DECREASE STROKE LENGTH until the ram closes. It should start cycling. If it does not, manually run the valve a dozen times or so until your pressure tank is fully pressurized to whatever it needs to be for your rise, many rams will only cycle when the pressure tank is charged.

If the ram stops after a few cycles, what you do depends on if its stuck open, or stuck closed.

If stuck CLOSED increase spring pressure slightly.

If stuck OPEN, decrease stroke length slightly.

Stroke length in a high pressure ram, that is one with a good amount of head on the drive line, may be very short.

Mine is only about 3/16th of an inch.

Your final stroke length will depend a lot on your rise and run.

Mathematically, you need your ram set up so:

Static water pressure < spring pressure

Moving water pressure on clack valve > spring pressure

The mistake I kept making was when the valve was stuck open, I would decrease spring pressure, which would make the ram cycle, but then lead to it sticking closed. With a ram, as long as the spring pressure is enough to pop it open under static pressure, you stop adjusting the spring, and only adjust the stroke length to fix any cycling problems.

All this applies as well to gravity operated clack valves, just replace spring pressure, with weight.

If your ram sticks both open AND closed alternatingly, your pressure tank is too small, or has lost all its air pressure and filled with water.

You know your pressure tank is the right size when you can't see any pulses in your output line but only get a steady stream.
 
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Aerindel

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Another potential pit fall.

Immediately after the clack valve closes the water in your drive line will 'bounce' and create slight negative pressure against the clack valve for an instant. If adjusted in a certain way, this can cause your valve to open even under what would normally be weak pressure. This kind of adjustment leads to the highest GPM as it allows you a longer stroke....BUT is unreliable as any small variation in water pressure can make your ram stick closed if it ever 'skips a beat'

The best rams are the ones that are self starting, that is they cannot physically stick closed and will re-start automatically even if they stall out for some reason.

It is also important to keep any bubbles out of your drive line. Any leaking fittings will SUCK air in prior to the water hammer, any air in the drive line will act like a shock absorber when the valve closes and rob you of power. Your pressure tank acts the same way but its on the other side of a check valve so all the energy is sent up your output line.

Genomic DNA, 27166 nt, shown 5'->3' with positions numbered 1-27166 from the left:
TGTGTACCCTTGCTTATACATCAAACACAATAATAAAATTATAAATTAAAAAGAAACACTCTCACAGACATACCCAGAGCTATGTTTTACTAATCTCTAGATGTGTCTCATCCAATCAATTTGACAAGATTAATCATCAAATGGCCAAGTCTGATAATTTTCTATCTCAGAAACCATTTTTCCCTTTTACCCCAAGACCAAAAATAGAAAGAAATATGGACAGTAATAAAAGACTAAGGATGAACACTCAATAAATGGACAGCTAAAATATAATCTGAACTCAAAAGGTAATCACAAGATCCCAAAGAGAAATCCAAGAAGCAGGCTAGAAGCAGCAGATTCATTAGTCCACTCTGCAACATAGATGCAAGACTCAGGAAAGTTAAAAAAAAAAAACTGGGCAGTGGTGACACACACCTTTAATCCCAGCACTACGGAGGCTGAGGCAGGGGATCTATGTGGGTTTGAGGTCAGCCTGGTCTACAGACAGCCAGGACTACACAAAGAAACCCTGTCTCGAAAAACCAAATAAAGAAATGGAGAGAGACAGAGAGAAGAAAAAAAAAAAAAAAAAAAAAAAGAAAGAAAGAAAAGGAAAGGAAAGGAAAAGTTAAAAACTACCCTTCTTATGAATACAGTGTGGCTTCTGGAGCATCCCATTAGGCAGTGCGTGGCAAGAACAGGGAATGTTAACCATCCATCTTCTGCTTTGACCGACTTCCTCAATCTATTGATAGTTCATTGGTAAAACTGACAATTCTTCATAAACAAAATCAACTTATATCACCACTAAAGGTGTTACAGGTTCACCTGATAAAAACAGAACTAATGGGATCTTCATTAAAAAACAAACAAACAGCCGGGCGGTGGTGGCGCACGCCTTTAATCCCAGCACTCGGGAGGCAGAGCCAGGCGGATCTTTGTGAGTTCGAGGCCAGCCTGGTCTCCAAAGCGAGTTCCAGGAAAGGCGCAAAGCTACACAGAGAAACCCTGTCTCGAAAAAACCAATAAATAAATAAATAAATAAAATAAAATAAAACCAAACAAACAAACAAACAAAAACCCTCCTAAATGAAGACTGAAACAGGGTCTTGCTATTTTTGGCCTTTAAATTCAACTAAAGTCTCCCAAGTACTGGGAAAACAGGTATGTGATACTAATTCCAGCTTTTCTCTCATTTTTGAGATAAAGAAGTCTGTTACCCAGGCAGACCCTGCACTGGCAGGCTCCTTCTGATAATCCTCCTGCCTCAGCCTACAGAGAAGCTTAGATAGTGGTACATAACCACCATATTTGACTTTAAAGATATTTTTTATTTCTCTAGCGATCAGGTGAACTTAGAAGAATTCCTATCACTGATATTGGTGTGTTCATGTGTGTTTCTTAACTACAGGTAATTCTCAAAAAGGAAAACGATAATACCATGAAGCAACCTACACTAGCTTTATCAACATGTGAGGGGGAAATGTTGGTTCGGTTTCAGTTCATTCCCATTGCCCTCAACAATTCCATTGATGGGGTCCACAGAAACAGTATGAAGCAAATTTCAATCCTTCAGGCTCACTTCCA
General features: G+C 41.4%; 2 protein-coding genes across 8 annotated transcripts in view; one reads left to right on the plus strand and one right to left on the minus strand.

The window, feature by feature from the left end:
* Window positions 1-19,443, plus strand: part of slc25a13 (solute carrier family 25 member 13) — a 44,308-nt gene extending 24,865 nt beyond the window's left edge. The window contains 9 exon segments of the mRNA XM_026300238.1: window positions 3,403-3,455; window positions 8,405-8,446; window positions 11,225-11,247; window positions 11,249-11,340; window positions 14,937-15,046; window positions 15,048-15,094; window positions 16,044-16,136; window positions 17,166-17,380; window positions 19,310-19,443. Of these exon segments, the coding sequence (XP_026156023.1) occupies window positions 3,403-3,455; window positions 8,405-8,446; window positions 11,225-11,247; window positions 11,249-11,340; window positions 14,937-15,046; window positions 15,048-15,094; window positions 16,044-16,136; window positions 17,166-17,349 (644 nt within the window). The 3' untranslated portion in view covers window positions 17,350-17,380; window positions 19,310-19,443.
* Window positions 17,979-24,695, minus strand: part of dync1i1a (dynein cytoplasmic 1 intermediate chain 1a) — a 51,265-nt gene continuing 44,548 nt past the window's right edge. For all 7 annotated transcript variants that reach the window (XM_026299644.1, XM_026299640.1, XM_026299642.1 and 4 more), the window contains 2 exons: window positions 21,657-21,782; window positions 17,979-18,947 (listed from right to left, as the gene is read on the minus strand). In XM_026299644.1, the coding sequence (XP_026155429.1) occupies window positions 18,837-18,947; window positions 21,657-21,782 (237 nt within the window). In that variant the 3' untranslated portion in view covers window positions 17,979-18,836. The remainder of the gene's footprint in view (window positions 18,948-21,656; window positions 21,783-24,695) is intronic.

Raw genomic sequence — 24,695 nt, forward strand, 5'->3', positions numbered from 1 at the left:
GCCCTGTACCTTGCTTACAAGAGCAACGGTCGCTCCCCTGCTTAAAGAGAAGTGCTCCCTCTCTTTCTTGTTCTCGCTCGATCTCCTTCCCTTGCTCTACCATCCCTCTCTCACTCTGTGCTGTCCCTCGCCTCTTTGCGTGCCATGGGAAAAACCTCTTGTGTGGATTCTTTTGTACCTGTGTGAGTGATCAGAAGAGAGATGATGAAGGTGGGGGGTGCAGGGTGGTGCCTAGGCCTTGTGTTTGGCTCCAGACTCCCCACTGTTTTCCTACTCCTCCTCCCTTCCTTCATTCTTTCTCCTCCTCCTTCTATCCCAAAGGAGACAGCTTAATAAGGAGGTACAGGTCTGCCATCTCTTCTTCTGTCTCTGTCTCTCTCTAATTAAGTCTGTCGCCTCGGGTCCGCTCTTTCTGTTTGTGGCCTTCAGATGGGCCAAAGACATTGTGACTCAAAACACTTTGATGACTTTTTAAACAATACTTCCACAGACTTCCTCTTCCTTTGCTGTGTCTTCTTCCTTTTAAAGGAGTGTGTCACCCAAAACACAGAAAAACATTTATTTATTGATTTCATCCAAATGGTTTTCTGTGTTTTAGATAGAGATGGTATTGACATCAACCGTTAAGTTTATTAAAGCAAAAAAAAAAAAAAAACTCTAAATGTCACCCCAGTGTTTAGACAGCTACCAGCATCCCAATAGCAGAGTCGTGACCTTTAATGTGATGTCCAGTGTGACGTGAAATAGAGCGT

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LadyLocust

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Hey all. Sketches to go along with all these words would be awesome! I have no experience with ram pumps but have dealt with well pump and pressure tank. This is something I'm interested in knowing. I don't have means at the moment to put it to use, but have printed info. on ram pumps as I've found it though I'm thinking it's usually been above ground. Shooting the ideas and knowledge back and forth is valuable! Pix would make it even more so.
Also, we had an artesian growing up - the best water!
 

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Hey all. Sketches to go along with all these words would be awesome! I have no experience with ram pumps but have dealt with well pump and pressure tank. This is something I'm interested in knowing. I don't have means at the moment to put it to use, but have printed info. on ram pumps as I've found it though I'm thinking it's usually been above ground. Shooting the ideas and knowledge back and forth is valuable! Pix would make it even more so.
Also, we had an artesian growing up - the best water!
I can sketch if I have to.
I'm hoping @Aerindel can draw better than me. He's played with the real ones and has knowledge that is not 40 50 years old :( .